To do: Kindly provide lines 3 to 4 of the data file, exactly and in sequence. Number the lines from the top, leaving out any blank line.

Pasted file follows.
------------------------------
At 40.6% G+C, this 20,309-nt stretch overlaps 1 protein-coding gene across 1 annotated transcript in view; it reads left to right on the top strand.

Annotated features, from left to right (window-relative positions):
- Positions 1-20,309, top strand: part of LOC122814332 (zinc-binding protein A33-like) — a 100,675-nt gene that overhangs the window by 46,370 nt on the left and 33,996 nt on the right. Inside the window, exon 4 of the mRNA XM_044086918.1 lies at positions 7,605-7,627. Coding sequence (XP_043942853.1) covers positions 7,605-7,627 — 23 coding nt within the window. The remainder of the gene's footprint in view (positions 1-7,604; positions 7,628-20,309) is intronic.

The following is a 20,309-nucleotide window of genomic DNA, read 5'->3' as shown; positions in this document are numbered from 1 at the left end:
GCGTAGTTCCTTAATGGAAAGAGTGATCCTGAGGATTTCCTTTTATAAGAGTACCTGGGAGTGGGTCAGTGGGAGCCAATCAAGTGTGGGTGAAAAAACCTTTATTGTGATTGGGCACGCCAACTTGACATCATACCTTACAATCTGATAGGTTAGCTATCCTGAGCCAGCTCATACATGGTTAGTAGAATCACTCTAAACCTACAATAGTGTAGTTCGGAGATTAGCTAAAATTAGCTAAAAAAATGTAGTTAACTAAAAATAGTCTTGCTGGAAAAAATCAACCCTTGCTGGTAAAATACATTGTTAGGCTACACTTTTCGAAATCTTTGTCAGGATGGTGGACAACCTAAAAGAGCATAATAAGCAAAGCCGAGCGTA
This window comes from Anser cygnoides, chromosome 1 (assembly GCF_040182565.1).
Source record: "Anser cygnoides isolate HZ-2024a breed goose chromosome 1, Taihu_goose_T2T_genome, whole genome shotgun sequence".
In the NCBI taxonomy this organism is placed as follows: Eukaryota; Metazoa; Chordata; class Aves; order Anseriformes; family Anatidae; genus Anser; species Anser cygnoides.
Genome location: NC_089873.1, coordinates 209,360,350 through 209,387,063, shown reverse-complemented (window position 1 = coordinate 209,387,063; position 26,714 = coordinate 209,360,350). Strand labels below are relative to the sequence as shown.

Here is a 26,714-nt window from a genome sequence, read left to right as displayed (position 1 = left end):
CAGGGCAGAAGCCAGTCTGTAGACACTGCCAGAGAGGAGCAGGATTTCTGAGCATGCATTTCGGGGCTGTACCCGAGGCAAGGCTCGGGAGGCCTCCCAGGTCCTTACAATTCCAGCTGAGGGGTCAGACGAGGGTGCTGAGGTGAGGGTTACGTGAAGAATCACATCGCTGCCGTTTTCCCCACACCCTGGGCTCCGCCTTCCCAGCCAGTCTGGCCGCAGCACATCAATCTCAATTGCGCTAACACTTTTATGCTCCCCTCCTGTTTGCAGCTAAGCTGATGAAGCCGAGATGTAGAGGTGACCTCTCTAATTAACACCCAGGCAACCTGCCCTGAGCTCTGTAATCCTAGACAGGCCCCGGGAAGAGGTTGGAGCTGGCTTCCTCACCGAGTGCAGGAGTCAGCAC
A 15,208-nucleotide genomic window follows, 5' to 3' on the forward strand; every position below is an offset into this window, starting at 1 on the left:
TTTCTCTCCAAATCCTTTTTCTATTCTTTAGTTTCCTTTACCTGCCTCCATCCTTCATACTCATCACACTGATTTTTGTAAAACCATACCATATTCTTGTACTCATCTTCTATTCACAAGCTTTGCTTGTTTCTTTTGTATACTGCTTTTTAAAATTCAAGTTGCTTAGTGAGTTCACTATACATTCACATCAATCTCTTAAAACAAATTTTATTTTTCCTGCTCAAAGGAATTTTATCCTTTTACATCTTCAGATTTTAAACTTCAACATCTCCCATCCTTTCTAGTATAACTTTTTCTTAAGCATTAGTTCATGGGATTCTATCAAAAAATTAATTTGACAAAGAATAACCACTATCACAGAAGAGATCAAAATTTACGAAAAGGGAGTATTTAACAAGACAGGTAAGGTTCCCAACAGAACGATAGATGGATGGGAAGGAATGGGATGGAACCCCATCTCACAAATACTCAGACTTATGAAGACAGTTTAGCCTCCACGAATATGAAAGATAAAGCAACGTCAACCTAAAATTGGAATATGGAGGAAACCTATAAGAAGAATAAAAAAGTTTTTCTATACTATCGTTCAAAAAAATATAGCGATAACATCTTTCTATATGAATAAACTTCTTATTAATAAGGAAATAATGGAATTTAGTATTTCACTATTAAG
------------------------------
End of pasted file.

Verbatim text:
- Positions 1-20,309, top strand: part of LOC122814332 (zinc-binding protein A33-like) — a 100,675-nt gene that overhangs the window by 46,370 nt on the left and 33,996 nt on the right. Inside the window, exon 4 of the mRNA XM_044086918.1 lies at positions 7,605-7,627. Coding sequence (XP_043942853.1) covers positions 7,605-7,627 — 23 coding nt within the window. The remainder of the gene's footprint in view (positions 1-7,604; positions 7,628-20,309) is intronic.

The following is a 20,309-nucleotide window of genomic DNA, read 5'->3' as shown; positions in this document are numbered from 1 at the left end: